A&E bed queues crisis deepens
The number of patients waiting on trolleys for a hospital bed was at its worst last year.
A&E records showed overcrowding was 35pc more serious in 2010 than in 2006 - when it was declared a national emergency with 75,007 people forced to queue for care in a ward.
The Irish Nurses and Midwives Organisation (INMO) said the trend of trolley waits in the first few weeks of this year suggested that the crisis was deepening.
Liam Doran, INMO general secretary, said queues in emergency rooms were a national disgrace.
"There is very little to be added to the picture confirmed by these stark and shocking figures," he said.
"We do not need experts to tell us that we need to open the closed beds, provide nurse led minor injury clinics and additional resources for primary care services in order to deal with this problem."
Mr Doran called on all parties contesting the election to say what measures they would introduce within 30 days of being in government to address A&E overcrowding, alleviate indignity on patients and reduce excessive workloads on frontline staff.
He said the crisis eased in 2006 after a number of initiatives were introduced but have subsequently been phased out since 2008.
The INMO record of waits in emergency rooms found that in 2006, when the issue was declared a national crisis, 55,720 patients had to spend time on a trolley or chair waiting for a bed.
Nurses said by last year there were about 25,000 more people forced into similar waits.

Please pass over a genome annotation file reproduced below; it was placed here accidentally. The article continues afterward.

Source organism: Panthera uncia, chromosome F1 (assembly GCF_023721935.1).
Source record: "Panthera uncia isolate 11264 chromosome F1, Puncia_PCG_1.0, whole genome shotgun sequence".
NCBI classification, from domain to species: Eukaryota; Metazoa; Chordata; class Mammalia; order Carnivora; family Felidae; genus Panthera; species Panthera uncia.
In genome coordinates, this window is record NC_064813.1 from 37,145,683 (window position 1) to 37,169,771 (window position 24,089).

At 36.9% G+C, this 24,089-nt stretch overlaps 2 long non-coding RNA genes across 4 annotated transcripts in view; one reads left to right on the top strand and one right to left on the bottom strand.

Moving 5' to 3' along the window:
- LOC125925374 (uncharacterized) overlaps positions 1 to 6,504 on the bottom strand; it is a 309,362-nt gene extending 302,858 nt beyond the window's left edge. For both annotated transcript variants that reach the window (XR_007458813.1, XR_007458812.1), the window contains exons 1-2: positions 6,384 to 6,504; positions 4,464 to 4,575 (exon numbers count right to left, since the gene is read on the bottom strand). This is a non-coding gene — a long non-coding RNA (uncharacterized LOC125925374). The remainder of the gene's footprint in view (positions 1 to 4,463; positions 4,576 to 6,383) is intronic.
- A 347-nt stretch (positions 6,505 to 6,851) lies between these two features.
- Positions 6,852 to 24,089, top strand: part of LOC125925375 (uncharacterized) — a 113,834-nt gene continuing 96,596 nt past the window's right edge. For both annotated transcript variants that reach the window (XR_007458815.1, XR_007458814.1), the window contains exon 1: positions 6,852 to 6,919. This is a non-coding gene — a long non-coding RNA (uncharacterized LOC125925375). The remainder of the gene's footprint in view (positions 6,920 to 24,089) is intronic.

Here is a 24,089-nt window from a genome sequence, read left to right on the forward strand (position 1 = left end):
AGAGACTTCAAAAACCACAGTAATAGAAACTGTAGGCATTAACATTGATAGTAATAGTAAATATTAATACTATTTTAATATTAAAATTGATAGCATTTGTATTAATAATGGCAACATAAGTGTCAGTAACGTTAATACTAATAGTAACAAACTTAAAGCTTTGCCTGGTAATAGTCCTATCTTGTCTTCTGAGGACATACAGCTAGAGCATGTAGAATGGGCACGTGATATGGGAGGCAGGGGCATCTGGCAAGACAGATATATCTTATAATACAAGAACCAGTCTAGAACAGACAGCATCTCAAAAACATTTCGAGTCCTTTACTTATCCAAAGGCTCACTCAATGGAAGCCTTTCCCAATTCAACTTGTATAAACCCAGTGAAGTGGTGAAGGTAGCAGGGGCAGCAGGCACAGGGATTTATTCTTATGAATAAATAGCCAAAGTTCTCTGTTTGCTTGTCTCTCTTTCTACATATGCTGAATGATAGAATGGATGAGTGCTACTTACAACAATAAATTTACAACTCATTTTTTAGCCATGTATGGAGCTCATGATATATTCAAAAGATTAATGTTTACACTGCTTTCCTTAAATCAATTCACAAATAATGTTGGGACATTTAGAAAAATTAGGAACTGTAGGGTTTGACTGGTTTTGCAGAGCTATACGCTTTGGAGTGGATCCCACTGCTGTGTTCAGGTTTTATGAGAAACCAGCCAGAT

Mr Doran said: "The recent announcement, that a 'team of experts' had landed in six or seven of the worst affected hospitals, to advise on this problem, eight years after it began, only adds insult to the injury being suffered by patients, every day, as a result of this national disgrace."
He also claimed that putting extra beds on in-patient wards was a tried, flawed and failed practice of the past.
Mr Doran called on the Health Service Executive (HSE) to open closed beds, provide nurse-led minor injury clinics and additional resources for primary care services.
The INMO report found the worst hospitals for A&E waits last year were in the Leinster region.
- Beaumont in north Dublin recorded 8,155 patients forced to wait on a trolley;
- 6,968 in the Adelaide & Meath Hospital in Tallaght;
- Cork University saw 6888 people queue for care;
- St Vincent's in south Dublin saw 6,062;
- 5,402 in the Mater Hospital in Dublin's north inner city.